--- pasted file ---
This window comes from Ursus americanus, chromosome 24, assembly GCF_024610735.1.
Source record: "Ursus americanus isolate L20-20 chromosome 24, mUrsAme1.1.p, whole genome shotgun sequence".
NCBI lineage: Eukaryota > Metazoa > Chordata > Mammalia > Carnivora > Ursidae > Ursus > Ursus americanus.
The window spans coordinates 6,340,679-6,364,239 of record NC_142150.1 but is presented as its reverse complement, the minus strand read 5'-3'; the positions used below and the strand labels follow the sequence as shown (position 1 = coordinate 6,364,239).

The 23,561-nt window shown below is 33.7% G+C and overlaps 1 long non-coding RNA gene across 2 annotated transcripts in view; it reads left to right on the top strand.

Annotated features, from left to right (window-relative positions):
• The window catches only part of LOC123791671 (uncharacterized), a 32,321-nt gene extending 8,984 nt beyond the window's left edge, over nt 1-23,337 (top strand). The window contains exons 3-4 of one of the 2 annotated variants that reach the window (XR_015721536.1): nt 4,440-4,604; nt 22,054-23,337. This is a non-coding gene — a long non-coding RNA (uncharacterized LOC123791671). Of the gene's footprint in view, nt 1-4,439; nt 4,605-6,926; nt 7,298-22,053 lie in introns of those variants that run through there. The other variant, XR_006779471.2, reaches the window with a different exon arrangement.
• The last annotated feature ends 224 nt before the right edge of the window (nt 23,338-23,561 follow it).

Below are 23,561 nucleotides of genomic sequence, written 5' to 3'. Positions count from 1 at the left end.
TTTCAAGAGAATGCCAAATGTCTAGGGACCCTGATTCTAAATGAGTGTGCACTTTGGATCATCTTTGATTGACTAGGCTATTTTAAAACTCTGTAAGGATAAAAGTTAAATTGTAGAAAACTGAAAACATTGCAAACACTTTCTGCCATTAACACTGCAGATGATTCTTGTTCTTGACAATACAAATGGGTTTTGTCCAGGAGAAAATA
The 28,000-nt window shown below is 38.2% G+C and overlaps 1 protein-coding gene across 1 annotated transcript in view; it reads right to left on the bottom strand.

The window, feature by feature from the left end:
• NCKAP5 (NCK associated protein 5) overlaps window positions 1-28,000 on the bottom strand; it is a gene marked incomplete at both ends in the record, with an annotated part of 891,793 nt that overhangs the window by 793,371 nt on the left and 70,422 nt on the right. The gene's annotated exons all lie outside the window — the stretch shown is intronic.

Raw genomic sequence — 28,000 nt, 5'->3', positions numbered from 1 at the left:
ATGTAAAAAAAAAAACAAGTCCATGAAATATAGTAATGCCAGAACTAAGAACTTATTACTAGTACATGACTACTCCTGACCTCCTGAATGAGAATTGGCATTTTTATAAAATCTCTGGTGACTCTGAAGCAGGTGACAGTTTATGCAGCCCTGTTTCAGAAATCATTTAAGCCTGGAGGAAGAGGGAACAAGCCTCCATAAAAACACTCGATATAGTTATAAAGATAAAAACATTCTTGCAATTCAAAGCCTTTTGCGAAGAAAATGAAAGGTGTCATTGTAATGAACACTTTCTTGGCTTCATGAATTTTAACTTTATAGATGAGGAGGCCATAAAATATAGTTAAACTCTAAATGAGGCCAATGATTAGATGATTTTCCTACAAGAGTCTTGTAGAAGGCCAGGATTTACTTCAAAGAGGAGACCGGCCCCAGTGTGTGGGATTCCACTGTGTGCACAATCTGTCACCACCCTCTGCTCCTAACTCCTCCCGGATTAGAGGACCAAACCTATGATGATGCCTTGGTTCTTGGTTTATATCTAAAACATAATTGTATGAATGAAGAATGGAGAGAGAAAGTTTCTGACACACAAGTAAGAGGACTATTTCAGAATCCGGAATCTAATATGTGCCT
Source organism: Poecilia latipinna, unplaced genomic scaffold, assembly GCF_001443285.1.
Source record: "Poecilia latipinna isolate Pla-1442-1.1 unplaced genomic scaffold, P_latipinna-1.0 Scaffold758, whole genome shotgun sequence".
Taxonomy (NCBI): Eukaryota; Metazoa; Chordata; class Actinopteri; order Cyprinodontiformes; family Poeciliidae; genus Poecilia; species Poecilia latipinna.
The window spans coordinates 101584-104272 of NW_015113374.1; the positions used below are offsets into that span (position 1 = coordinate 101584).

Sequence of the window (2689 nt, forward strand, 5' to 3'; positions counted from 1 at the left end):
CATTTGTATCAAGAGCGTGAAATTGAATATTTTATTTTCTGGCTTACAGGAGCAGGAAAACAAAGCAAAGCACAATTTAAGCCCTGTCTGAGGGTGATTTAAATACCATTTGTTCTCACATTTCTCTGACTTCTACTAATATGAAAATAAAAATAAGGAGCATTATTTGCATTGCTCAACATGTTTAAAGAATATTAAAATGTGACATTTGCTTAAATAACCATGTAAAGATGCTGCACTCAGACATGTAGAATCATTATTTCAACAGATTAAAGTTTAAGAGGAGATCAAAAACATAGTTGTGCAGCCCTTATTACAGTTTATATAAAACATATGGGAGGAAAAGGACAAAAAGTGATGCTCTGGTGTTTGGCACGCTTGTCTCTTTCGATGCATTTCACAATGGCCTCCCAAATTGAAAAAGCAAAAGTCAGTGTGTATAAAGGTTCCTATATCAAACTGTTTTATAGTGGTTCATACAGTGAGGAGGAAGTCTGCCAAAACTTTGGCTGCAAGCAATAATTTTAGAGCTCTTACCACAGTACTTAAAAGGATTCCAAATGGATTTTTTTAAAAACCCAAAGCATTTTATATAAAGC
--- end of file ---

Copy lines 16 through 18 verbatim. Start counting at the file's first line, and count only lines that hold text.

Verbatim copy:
Source organism: Poecilia latipinna, unplaced genomic scaffold, assembly GCF_001443285.1.
Source record: "Poecilia latipinna isolate Pla-1442-1.1 unplaced genomic scaffold, P_latipinna-1.0 Scaffold758, whole genome shotgun sequence".
Taxonomy (NCBI): Eukaryota; Metazoa; Chordata; class Actinopteri; order Cyprinodontiformes; family Poeciliidae; genus Poecilia; species Poecilia latipinna.